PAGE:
Central Road Fund Act, 2000 Act regulates the Central Road Fund (CRF) that is credited with the cess collected on high speed diesel oil and petrol.  This collected amount is then released to National Highways Authority of India, and to the state/union territory governments for the development of national and state highways.  The Bill seeks to allocate a share of this cess towards the development of inland waterways. 

Once enacted, Central Road Fund (Amendment) Bill, 2017 will give a big boost to our waterways as cargo transportation through water is a much cheaper and cleaner way of transportation. It will bring down logistics cost that is very high.

  • Utilisation of fund: Under the 2000 Act, the fund can be utilised for various road projects including: (i) national highways, (ii) state roads including roads of inter-state and economic importance, and (iii) rural roads.  The Bill provides that in addition to these the fund will also be used for the development and maintenance of national waterways. 
  • Powers of central government: Under the Act, the central government has the power to administer the fund.  The central government will make decisions on the: (i) investments on national highways and expressways projects, (ii) raising funds for the development and maintenance of national highways, and rural roads, and (iii) disbursement of funds for national highways, state roads and rural roads.  The Bill provides that central government will make all the above decisions for national waterways as well.
  • Allocation of cess: Under the Act, the cess on high speed diesel oil and petrol is allocated towards different types of roads.  The Bill seeks to decrease the allocation of cess towards the development and maintenance of national highways from 41.5% to 39%.  It allocates 2.5% of the cess towards the development and maintenance of national waterways.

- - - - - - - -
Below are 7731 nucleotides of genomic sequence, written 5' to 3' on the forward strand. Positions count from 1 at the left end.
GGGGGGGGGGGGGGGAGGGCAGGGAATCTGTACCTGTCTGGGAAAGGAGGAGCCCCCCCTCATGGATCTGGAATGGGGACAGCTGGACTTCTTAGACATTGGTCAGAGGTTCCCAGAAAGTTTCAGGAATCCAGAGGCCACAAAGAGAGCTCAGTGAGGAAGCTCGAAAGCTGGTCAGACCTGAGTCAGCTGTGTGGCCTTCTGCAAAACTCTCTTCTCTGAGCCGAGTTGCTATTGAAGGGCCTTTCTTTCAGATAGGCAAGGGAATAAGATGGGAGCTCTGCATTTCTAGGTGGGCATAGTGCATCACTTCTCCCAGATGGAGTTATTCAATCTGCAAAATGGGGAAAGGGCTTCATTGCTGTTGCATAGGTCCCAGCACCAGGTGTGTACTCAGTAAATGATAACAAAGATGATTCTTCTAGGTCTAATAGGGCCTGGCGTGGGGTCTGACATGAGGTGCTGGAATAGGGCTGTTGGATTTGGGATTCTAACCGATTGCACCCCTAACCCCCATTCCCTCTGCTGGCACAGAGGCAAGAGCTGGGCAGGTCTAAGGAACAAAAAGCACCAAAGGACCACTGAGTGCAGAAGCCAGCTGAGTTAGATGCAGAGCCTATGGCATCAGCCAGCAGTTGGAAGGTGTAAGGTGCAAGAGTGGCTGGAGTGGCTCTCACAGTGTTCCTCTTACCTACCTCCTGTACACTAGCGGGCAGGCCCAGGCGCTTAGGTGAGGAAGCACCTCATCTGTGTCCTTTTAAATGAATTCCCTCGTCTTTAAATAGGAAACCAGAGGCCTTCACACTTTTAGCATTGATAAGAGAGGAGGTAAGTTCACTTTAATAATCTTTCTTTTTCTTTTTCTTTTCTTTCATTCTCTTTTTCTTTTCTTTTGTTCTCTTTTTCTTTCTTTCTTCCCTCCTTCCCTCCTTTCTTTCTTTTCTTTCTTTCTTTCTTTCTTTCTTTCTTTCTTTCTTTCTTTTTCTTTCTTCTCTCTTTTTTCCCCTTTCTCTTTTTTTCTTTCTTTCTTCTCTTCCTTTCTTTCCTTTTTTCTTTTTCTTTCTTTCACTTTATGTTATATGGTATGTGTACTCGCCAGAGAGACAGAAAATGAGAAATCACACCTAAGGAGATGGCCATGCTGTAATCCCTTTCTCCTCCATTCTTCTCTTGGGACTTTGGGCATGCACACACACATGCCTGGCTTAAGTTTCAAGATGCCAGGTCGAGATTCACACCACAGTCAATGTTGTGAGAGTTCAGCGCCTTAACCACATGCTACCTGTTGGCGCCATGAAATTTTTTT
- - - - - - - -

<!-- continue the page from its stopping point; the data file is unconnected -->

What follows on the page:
• As per the financial memorandum of the Bill, at the current rate of levy of this cess, the share allocated towards waterways will amount to around Rs 2,000 crore per annum.  The remaining cess amount will continue to be used for the development of other roads such as national highways, state highways, etc.

This move will also offer incentives and certainty for the private sector to invest in the inland waterways transport sector. This would accelerate the development of national waterways by utilising the funds generated by way of cess.

Some of the other steps needed for the development of Inland Water Transportation

  • Inland navigation is considered to be an energy saving mode of transport. It requires the maintenance of a specified water depth and width depending upon the size of vessels expected to use that waterway. This necessitates the release of adequate discharges.
  • The detention of water in upstream storages may put some of the existing navigable waterways out of use unless ade­quate provision is made to release sufficient water downstream. Therefore, the discharge required to be made for maintaining the required water depth in the reaches of river planned for inland navigation should be made.
  • Sometimes water released for some other purpose may simultaneously serve the requirements of navi­gation. Efforts should be made plan such complimentary uses as far as possible.
  • Prevention of run off and preservation of water should be planned in all rivers to retain the present discharge level and to augment the lean season discharge which would not only facili­tate improved navigability but also result in availability of water for other purposes.
  • In all multi-purpose projects in water resource management, the navigational component should be identi­fied at the inspection stage and provisions made to derive the maximum navigational potential.
  • This is applicable in case of dams’ canalisation and also in planning of diversions as part of flood season.
  • Preservation of existing canals, lakes etc. is an essential ingredient of environmental protection.
  • In case of taking up multipurpose projects on any river the navigational requirement should be kept in view for which a list of navigable waterways in the country is enclosed.

Conclusion

National waterways provide a cost-effective, logistically efficient and environment-friendly mode of transport, whose development as a supplementary mode would enable diversion of traffic from over-congested roads and railways. Hence, the waterways project deserves better regulation and development across the country.